Small changes will make Nov. 3 election much easier

Frank LaRose

Ohio completed its primary election April 28 in a way no one envisioned, but that was necessitated by the global pandemic.

While it’s obvious no one wanted to change how we run elections in Ohio the day before voting was set to occur, the fact that we responded to the pandemic and did so successfully should, in many ways, be a point of pride for our state.

Tireless and dedicated bipartisan teams of election officials in all 88 counties made Ohio the first state to respond to this pandemic by conducting our election almost entirely by mail. In spite of these challenges, Ohio voters made their voices heard at a rate comparable to the more competitive 2012 presidential primary. This is proof positive that Ohioans take their rights and responsibilities as citizens seriously and will overcome adversity to vote.

Ohio voters overcame challenges to vote, but they shouldn’t have to. It should never be that difficult again.

Each lesson learned from this experience can be overcome with a few small improvements, and a lot of education. While the legislature ultimately enacted a plan different than what I developed with bipartisan election officials, lawmakers should now draw on the expertise of the people on frontlines of election administration to prepare for a smoother general election Nov. 3.

That election cannot and will not be postponed, so we must take steps now to ensure Election Day voting, early in-person voting and voting by mail are available, safe and secure.

While more Republicans and Democratic Ohioans have chosen to take advantage of vote-by-mail options over the years, most remain more comfortable with voting in person. For years Ohioans have been able to choose between early voting in person, early voting by mail or voting in person on Election Day. Ohioans like choices, and we must prepare now so they are available in November.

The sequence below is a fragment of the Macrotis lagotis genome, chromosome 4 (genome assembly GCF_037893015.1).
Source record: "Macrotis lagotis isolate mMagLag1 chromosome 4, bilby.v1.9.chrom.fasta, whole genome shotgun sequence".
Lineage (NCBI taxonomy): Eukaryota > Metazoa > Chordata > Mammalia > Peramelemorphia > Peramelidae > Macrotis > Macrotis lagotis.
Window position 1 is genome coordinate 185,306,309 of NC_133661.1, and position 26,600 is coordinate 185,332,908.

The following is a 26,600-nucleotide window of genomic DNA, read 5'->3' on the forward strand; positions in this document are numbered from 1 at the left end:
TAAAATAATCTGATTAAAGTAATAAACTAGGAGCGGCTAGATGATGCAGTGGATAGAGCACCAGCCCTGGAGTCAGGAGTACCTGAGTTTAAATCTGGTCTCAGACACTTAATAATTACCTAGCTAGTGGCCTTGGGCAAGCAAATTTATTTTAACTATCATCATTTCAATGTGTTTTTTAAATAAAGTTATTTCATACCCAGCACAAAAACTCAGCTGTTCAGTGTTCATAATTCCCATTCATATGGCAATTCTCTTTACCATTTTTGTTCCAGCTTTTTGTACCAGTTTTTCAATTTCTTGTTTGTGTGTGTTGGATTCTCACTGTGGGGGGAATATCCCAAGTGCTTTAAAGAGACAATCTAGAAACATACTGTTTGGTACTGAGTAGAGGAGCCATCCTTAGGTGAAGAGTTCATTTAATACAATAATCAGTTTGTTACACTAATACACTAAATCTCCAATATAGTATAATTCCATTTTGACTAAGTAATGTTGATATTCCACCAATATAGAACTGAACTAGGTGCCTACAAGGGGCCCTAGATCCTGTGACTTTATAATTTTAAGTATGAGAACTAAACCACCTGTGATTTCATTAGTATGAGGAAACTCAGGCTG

For nearly two decades, Ohio has offered voting by mail. It prohibits ballot harvesting and has common-sense safeguards like maintaining accurate voter rolls and requiring voters to verify their identity when requesting and casting a ballot.

To ensure the integrity of November’s election, there are four priorities that the legislature must immediately address: 1) Allow online requests for a vote-by-mail ballot; 2) Absentee ballot requests with postage-paid envelopes, and postage-paid envelopes for ballots; 3) A realistic timeline for ballots to be delivered to Ohioans; 4) Enhanced election infrastructure and accommodations for in-person voting.

I’ve been an advocate for getting rid of Ohio’s antiquated dead-tree format for requesting vote-by-mail ballots and using technology to allow voters to request their ballot securely online. State Sen. Teresa Gavarone has similar legislation that lawmakers should enact swiftly.

The Legislature unnecessarily added an extra step to the vote-by-mail process by requiring the mailing of an informational postcard to every registered Ohioan instead of an absentee ballot request form with a postage-paid envelope as we recommended. Going forward, registered voters should be sent a ballot request form and a postage-paid return envelope. When you return your ballot, that also should be in a postage-paid envelope.

Third, a surge of election-related mail overwhelmed our U.S. Postal Service in the final days of the election. This led to delays and some individuals not receiving their ballots in time to vote. This happened because the deadline for requesting ballots is only three days before election day. That’s too late and logistically impossible for all the steps necessary to happen and still allow voters to receive their ballots in time to get it returned. I recommend the deadline be one week before election day. This must happen to give voters a fair shot at casting ballots, abide by logistical realities of the mail system and not create unrealistic time expectations to encourage procrastination.

I am committed to providing in-person voting this fall, but that will require a consolidation of polling locations and significant poll worker recruitment efforts, while following necessary health and safety accommodations.

It’s crucial that we learn from the recent experience and make common-sense, informed decisions to assure Ohio is ready for the general election. Voting is not just a right and privilege, it’s a responsibility of citizenship.

Frank LaRose, a Republican, is Ohio’s secretary of state.


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